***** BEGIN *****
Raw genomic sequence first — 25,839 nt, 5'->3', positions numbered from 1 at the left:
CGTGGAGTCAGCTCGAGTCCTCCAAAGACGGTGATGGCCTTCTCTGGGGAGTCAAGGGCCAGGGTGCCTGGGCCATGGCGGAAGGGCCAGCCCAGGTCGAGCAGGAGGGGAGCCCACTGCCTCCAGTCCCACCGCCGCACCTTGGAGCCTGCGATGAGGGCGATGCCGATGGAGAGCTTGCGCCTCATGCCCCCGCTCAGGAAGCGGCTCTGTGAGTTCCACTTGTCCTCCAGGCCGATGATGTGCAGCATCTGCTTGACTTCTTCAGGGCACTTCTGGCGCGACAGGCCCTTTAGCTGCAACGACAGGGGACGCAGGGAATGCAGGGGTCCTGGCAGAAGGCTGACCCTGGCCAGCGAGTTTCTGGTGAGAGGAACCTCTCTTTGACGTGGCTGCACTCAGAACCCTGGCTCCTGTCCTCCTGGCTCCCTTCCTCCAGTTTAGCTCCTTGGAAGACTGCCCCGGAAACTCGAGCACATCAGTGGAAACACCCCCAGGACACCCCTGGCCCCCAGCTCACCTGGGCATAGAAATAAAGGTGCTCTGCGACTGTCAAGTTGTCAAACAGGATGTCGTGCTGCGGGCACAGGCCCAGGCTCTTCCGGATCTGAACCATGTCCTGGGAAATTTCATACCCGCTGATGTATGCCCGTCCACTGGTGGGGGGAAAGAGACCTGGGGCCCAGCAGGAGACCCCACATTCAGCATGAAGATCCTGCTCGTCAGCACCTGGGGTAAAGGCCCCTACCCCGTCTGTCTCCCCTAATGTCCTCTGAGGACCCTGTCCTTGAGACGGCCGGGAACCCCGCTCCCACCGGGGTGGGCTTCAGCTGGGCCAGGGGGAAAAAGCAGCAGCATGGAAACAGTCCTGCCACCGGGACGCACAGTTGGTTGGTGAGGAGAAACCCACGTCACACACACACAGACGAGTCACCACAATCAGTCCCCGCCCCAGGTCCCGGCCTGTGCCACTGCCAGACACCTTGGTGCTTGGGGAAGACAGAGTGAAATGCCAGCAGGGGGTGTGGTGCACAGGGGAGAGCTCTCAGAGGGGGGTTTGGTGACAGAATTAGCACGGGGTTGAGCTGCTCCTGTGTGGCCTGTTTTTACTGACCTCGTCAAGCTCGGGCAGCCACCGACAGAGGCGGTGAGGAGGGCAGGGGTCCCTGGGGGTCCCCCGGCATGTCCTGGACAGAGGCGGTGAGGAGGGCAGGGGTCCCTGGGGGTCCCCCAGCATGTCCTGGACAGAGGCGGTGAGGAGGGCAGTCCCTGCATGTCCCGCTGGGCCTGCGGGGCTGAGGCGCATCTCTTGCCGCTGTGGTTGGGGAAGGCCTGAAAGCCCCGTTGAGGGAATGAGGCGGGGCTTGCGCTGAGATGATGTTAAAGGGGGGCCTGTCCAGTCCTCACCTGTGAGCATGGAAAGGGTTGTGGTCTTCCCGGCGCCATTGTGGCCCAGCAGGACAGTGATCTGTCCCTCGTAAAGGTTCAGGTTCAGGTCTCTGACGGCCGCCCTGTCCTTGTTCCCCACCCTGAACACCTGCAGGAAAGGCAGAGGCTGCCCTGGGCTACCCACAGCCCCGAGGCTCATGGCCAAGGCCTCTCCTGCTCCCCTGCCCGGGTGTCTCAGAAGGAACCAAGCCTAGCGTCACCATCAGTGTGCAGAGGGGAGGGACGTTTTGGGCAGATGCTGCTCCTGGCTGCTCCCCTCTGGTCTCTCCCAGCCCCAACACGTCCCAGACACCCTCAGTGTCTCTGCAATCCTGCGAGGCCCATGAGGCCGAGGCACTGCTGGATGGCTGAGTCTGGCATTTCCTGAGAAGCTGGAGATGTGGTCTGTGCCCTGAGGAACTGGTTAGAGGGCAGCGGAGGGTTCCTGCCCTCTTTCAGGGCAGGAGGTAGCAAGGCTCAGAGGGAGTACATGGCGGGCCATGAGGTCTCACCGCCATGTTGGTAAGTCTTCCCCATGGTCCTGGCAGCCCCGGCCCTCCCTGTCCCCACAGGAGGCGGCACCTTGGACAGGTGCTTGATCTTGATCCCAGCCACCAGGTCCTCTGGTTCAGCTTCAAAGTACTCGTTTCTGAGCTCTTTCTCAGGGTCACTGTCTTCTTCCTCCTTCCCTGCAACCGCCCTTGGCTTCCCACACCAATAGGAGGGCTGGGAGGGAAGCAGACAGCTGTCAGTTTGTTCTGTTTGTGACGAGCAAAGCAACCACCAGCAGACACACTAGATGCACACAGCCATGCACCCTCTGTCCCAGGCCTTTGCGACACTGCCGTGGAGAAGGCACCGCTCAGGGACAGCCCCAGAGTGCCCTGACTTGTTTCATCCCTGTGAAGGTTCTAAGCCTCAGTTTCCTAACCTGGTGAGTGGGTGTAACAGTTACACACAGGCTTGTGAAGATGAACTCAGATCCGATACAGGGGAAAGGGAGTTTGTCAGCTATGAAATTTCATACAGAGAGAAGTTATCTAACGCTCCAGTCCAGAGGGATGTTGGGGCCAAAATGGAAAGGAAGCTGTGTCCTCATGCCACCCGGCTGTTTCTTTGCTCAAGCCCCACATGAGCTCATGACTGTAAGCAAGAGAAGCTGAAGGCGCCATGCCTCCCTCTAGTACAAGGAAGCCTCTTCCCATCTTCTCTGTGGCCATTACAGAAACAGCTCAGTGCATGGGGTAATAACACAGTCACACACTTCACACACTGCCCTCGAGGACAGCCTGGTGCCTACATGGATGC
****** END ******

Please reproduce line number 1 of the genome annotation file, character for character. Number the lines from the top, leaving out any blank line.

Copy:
Raw genomic sequence first — 25,839 nt, 5'->3', positions numbered from 1 at the left: